And, I reiterate that needs v wants is pedantic and irrelevant to this discussion about growing energy demand. You may not want the energy that gives you the standard of living you have. But I note you are blogging on a computer from, presumably a wealthy country and I presume you have no intention of moving to Antarctica and living off the land and shunning all imports, are you?

            Per capita energy demand will continue to grow over the long term, (probably at about the rate it has been growing for the past 200,000 years). It’s inevitable. That doesn’t mean that it will, grow every decade, obviously.

          • Hah, I’ve already explained why the distinction between wants and needs is not pedantic. I’ve also said that per capita energy use did peak around 1980 and only started to rise again when China and India started to develop. So the lesson from history is that, in a BAU situation we can expect energy use to peak again. If you don’t think so then look at the per capita energy consumption for all developed nations.

            Of course people will want to have more and more but that’s my point. It is a want, not a need. Maybe if we adopt the Gross Happiness Index or the Happy Planet Index, instead of GDP as a measure of progress, this may change. People’s happiness generally doesn’t increase with GDP once a certain standard of level is reached. If you always want more, then you can’t be happy and the more you have the more you want. Of course, this is human nature but the overt consumerism that we’ve seen in the last century or so is an anomaly in the human experience. As energy declines, that will also decline.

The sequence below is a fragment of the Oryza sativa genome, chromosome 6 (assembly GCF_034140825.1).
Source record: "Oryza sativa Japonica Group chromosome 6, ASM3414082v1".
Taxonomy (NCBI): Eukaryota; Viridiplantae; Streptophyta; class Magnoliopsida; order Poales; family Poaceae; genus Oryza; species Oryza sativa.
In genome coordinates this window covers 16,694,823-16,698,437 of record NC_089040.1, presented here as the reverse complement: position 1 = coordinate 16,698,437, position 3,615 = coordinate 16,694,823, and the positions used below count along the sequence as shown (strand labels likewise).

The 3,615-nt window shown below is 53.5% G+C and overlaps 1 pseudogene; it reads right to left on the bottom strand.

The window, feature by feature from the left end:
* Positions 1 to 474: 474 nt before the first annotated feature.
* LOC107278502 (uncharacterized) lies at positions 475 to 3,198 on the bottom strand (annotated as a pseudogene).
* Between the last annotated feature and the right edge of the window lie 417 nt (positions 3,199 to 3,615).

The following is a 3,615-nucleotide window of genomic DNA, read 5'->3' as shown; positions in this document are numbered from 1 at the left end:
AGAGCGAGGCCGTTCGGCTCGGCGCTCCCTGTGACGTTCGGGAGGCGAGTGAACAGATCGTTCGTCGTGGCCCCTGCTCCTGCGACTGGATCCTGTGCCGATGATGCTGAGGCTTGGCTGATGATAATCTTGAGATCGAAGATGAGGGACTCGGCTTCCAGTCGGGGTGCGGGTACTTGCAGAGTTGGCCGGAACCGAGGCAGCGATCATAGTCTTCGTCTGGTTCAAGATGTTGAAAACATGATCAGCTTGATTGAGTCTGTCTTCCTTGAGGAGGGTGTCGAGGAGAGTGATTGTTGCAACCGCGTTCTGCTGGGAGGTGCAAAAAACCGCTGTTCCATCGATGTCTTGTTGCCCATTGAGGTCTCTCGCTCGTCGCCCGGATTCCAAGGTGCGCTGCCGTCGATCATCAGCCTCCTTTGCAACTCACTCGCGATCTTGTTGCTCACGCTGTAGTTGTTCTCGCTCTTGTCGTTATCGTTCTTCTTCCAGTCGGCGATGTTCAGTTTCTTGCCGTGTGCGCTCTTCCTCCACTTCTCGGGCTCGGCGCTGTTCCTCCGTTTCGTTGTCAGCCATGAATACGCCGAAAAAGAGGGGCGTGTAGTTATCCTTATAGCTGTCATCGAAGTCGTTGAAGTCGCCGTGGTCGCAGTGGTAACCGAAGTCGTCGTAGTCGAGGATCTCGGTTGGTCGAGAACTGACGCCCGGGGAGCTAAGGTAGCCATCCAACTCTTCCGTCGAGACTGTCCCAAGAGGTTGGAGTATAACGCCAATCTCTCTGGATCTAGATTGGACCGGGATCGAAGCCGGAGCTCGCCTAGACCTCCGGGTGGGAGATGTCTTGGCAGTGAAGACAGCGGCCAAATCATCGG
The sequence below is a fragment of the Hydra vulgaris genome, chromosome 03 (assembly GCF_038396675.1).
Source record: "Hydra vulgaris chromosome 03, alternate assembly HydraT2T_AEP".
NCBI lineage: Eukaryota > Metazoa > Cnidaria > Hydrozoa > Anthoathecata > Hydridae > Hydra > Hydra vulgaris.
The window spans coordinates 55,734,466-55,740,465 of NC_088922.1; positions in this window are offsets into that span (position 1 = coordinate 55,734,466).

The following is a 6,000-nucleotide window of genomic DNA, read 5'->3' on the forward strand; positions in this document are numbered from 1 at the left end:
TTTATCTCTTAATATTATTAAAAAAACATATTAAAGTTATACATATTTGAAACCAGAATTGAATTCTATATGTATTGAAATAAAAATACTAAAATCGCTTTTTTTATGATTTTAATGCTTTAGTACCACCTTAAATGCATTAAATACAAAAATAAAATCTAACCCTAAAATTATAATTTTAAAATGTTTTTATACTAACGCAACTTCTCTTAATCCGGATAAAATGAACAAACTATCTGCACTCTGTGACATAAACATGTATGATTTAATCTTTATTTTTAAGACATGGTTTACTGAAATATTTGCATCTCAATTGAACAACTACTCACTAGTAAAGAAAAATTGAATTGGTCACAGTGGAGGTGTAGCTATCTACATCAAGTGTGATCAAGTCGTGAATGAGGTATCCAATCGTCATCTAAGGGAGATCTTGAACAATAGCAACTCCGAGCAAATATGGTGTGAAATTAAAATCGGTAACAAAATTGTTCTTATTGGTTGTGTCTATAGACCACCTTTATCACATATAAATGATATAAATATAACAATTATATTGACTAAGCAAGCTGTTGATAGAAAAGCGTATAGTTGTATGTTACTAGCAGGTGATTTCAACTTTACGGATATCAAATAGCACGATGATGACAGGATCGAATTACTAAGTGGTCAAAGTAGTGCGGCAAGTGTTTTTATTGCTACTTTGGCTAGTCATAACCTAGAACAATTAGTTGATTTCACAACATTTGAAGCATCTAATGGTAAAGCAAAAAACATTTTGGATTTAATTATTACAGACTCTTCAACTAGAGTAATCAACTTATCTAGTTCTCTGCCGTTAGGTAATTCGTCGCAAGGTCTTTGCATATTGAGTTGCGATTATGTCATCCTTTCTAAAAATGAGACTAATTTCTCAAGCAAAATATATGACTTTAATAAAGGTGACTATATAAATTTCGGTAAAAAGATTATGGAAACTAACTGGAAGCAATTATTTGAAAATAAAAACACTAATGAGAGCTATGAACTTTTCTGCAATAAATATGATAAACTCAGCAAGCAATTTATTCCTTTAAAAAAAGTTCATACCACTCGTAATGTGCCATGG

On a finite planet, there are limits (and getting off the planet seems problematical).

          • ‘Wants’ are usually understandable and leave little open to question.

            ‘Needs’ are usually what we (frequently politicians and bureaucrats) think other people ought to have; and they leave much to question.

    • Mike Roberts:

      perhaps you could have offered reasons for why they are sound assumptions

      Well no, I couldn’t, because they aren’t sound assumptions. None of the assumptions presently being made to guide the world along the primrose path to sustainability is sound. If we make only sound assumptions there is no sustainability at any time in the foreseeable future, whereupon the entire concept, not just the definition, becomes academic.

      the best definition of sustainable that I’ve seen can be distilled down to: the consumption of any resource beyond its renewal rate is not sustainable. That makes a hundred thousand years of uranium reserves unsustainable because the renewal rate is zero.

      • Yes, I agree with your comment. They aren’t sound assumptions. If there is a thousand years of affordable extractable uranium reserves, then their use would also be unsustainable, as you say.

  4. burnsider says: